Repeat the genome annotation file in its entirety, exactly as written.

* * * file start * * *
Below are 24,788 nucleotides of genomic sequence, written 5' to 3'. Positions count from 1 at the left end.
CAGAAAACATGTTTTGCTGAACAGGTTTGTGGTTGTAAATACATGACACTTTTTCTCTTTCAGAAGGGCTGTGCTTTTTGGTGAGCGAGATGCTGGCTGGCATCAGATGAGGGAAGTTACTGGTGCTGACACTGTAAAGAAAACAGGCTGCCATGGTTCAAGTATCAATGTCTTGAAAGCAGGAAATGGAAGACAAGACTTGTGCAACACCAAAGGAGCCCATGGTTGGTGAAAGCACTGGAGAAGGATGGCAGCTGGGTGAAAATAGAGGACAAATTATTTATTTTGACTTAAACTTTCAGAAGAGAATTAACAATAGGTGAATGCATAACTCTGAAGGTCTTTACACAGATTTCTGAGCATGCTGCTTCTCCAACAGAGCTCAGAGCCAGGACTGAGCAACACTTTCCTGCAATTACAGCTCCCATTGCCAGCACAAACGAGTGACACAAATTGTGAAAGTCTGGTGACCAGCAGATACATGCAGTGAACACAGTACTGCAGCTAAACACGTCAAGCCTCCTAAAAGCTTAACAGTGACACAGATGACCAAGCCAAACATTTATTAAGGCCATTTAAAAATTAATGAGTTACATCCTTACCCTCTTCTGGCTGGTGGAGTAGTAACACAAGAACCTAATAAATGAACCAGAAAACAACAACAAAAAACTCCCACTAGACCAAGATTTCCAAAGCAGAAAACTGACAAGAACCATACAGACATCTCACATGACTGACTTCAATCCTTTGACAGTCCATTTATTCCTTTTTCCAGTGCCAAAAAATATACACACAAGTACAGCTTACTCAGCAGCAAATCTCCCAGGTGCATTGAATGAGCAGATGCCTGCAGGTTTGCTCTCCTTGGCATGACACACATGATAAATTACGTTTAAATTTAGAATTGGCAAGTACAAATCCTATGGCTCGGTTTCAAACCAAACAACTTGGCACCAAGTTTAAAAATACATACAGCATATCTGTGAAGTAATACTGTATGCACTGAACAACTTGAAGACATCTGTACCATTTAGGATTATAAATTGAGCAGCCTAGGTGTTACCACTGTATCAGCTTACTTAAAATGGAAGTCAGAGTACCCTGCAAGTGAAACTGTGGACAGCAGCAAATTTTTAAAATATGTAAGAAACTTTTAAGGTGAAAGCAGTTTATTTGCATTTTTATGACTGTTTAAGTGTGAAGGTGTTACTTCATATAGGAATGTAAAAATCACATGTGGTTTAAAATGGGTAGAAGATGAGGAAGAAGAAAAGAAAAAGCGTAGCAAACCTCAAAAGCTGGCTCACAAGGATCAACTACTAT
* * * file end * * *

Below are 24,788 nucleotides of genomic sequence, written 5' to 3'. Positions count from 1 at the left end.
CAGAAAACATGTTTTGCTGAACAGGTTTGTGGTTGTAAATACATGACACTTTTTCTCTTTCAGAAGGGCTGTGCTTTTTGGTGAGCGAGATGCTGGCTGGCATCAGATGAGGGAAGTTACTGGTGCTGACACTGTAAAGAAAACAGGCTGCCATGGTTCAAGTATCAATGTCTTGAAAGCAGGAAATGGAAGACAAGACTTGTGCAACACCAAAGGAGCCCATGGTTGGTGAAAGCACTGGAGAAGGATGGCAGCTGGGTGAAAATAGAGGACAAATTATTTATTTTGACTTAAACTTTCAGAAGAGAATTAACAATAGGTGAATGCATAACTCTGAAGGTCTTTACACAGATTTCTGAGCATGCTGCTTCTCCAACAGAGCTCAGAGCCAGGACTGAGCAACACTTTCCTGCAATTACAGCTCCCATTGCCAGCACAAACGAGTGACACAAATTGTGAAAGTCTGGTGACCAGCAGATACATGCAGTGAACACAGTACTGCAGCTAAACACGTCAAGCCTCCTAAAAGCTTAACAGTGACACAGATGACCAAGCCAAACATTTATTAAGGCCATTTAAAAATTAATGAGTTACATCCTTACCCTCTTCTGGCTGGTGGAGTAGTAACACAAGAACCTAATAAATGAACCAGAAAACAACAACAAAAAACTCCCACTAGACCAAGATTTCCAAAGCAGAAAACTGACAAGAACCATACAGACATCTCACATGACTGACTTCAATCCTTTGACAGTCCATTTATTCCTTTTTCCAGTGCCAAAAAATATACACACAAGTACAGCTTACTCAGCAGCAAATCTCCCAGGTGCATTGAATGAGCAGATGCCTGCAGGTTTGCTCTCCTTGGCATGACACACATGATAAATTACGTTTAAATTTAGAATTGGCAAGTACAAATCCTATGGCTCGGTTTCAAACCAAACAACTTGGCACCAAGTTTAAAAATACATACAGCATATCTGTGAAGTAATACTGTATGCACTGAACAACTTGAAGACATCTGTACCATTTAGGATTATAAATTGAGCAGCCTAGGTGTTACCACTGTATCAGCTTACTTAAAATGGAAGTCAGAGTACCCTGCAAGTGAAACTGTGGACAGCAGCAAATTTTTAAAATATGTAAGAAACTTTTAAGGTGAAAGCAGTTTATTTGCATTTTTATGACTGTTTAAGTGTGAAGGTGTTACTTCATATAGGAATGTAAAAATCACATGTGGTTTAAAATGGGTAGAAGATGAGGAAGAAGAAAAGAAAAAGCGTAGCAAACCTCAAAAGCTGGCTCACAAGGATCAACTACTAT